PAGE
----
I don't know if I should even be discussing this matter. It might prompt an onslaught of investigations by the FBI, the Department of Homeland Security, the CDC and any number of other government organizations. In the interest of national insecurity, I feel compelled to open up about this delicate subject. If anything ever happens to me, this might help explain why.
Last week, I contacted a government agency in a clandestine sort of manner, clandestine in the sense that no one else at the time knew I did it. No one was eavesdropping on my call. I was alone. I was given an agent's name and pertinent communication data. I sent an electronically encrypted message via SMTP-AUTH code. My writing was clear and concise and I included digital images to further explain my query. No one witnessed what my message contained. He responded with some interesting information.
It turns out, I have been harboring a deadly plant. A ricin producing plant. I have been for years. Ricin is 6,000 times more poisonous than cyanide and 12,000 times more poisonous than rattlesnake venom. Imagine if my secret toxin got into the hands of al Qaeda or some other terrorist group. I shall do my patriotic best to avoid this type of scenario at all costs.
I own an ornamental castor bean plant. So said Special Agent Al Ferrer of the Seminole County Cooperative Extension Center. He warned that the "seeds are highly poisonous" and that "the fruit is typical of the plant family Euphorbiacea which includes the cassava, coral plant, poinsettia, etc."
Many years ago, a woman I worked with gave me one and said it was a coffee tree. It was a nice looking plant and drew many compliments. After a swift freeze, it was gone. History. Dead. Years later, my brother and sister-in-law gave me one. I don't think they remember where it came from, but they knew I used to have one. It was about 2 feet tall at the time and within a few years it has grown to 8 feet. I had no idea what it was, but I never thought it was coffee. For one thing, the plant doesn't look like one and the beans definitely do not look like coffee, either. It produces thousands of little green pods, each with 3 beans inside. After a while the pod suddenly dries up and it explodes, sending these little toxic bombs all over the yard. Fortunately, the grass is mowed or else I'd have hundreds of those rascals growing all over the place. In Florida, it was used primarily in landscaping for its unique beauty, but it has since been classified by the state as a nuisance weed, because of how it rapidly propagates. There's nothing illegal about it, since many other plants produce poisonous seeds and leaves, but it probably wouldn't be safe to grow around small children because they'll eat just about anything they can pop in their mouths. If swallowed whole, it more than likely wouldn't do much harm, but if chewed, look out. I think most kids would spit it out because of the taste if they bit down on it. It is a native of Africa and grows in tropical and sub-tropical regions. The entire plant is poisonous, but so is poinsettia. Should they be outlawed? Nah. I'm not afraid of keeping it around. I really like it. It's become my plant friend. There are no children in the neighborhood. Besides, there are a lot more pretty berries that could do the same damage if ingested. These beans look like blood-filled wood ticks - not appealing at all. How many kids like to eat those?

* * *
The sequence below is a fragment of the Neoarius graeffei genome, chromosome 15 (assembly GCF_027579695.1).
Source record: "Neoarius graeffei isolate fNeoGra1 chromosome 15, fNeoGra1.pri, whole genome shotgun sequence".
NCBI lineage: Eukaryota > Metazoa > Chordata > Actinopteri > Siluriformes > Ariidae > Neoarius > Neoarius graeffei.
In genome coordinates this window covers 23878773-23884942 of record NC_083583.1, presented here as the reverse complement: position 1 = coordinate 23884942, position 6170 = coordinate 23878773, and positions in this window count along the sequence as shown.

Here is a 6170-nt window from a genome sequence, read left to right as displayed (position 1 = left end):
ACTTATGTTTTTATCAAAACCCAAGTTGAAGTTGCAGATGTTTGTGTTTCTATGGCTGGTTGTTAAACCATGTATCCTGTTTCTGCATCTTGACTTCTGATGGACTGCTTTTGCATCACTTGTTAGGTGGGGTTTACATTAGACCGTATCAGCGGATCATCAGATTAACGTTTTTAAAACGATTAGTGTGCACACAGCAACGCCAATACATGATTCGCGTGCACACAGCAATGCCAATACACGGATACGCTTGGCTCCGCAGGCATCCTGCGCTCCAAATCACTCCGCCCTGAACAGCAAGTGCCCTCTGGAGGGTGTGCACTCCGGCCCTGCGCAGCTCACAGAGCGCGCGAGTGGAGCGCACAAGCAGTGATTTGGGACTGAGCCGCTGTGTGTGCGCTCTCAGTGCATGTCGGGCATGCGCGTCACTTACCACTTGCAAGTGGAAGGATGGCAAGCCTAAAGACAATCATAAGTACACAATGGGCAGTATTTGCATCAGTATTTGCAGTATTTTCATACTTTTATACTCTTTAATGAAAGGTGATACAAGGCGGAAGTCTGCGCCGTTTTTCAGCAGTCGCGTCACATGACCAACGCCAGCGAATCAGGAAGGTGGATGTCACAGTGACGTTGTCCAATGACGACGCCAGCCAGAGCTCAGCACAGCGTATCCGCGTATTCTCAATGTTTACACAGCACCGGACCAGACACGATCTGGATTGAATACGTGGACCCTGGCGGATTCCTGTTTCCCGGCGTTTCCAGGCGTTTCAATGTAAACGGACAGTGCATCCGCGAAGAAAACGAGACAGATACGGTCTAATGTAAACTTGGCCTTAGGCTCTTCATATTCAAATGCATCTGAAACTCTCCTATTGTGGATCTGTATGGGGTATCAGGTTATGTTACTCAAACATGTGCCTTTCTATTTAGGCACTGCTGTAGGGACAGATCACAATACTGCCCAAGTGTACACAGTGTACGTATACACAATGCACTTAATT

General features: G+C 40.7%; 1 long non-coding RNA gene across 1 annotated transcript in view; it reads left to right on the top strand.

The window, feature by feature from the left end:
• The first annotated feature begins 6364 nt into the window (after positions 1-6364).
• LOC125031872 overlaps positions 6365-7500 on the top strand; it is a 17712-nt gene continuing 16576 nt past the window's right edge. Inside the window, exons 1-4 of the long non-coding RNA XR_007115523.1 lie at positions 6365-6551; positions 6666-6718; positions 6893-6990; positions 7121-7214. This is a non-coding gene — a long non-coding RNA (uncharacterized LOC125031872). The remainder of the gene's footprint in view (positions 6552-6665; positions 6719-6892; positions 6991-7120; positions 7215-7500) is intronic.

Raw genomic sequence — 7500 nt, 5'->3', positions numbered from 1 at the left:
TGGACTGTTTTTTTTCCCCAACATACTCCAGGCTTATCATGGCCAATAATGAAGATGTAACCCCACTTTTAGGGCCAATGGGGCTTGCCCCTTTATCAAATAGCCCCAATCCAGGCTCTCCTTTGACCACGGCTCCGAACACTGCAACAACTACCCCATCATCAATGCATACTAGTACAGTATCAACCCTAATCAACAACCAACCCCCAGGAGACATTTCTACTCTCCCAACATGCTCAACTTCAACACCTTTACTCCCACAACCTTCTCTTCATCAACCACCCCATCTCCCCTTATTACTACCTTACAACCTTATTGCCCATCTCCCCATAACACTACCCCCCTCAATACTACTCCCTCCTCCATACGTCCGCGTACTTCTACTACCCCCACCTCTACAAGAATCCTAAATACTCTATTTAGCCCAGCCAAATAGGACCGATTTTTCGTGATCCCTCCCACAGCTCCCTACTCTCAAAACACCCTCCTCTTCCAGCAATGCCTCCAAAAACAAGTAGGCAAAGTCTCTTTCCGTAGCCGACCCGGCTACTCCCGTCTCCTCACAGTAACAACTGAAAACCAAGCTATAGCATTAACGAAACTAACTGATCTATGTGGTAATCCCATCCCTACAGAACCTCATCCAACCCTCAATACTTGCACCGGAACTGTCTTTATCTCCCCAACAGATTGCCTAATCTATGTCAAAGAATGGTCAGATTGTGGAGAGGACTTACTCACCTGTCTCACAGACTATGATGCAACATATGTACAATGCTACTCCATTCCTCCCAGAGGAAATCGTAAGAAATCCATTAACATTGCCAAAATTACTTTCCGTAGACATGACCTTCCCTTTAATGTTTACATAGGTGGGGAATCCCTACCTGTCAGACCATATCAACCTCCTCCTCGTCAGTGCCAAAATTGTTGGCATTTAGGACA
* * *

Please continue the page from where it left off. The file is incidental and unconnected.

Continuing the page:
I don't know if I should register this plant with the FBI or not, but I don't think you ever want to make me angry. I might just invite you in for a cup of my specially brewed coffee. Now, if I could just ship my exotic espresso blend to some of those autonomous regions tucked away in the mountains of Afghanistan and Pakistan, we might be able to win this war on terrorism. Better yet, maybe we could drop the pods from planes and wait for them to explode on their own. That'll fix 'em.
I'm waiting for the men in black suits to swarm all over my place, asking for help in spreading my own brand of WMDs - Weeds of Mass Deposit. I am here to serve, Mr. President.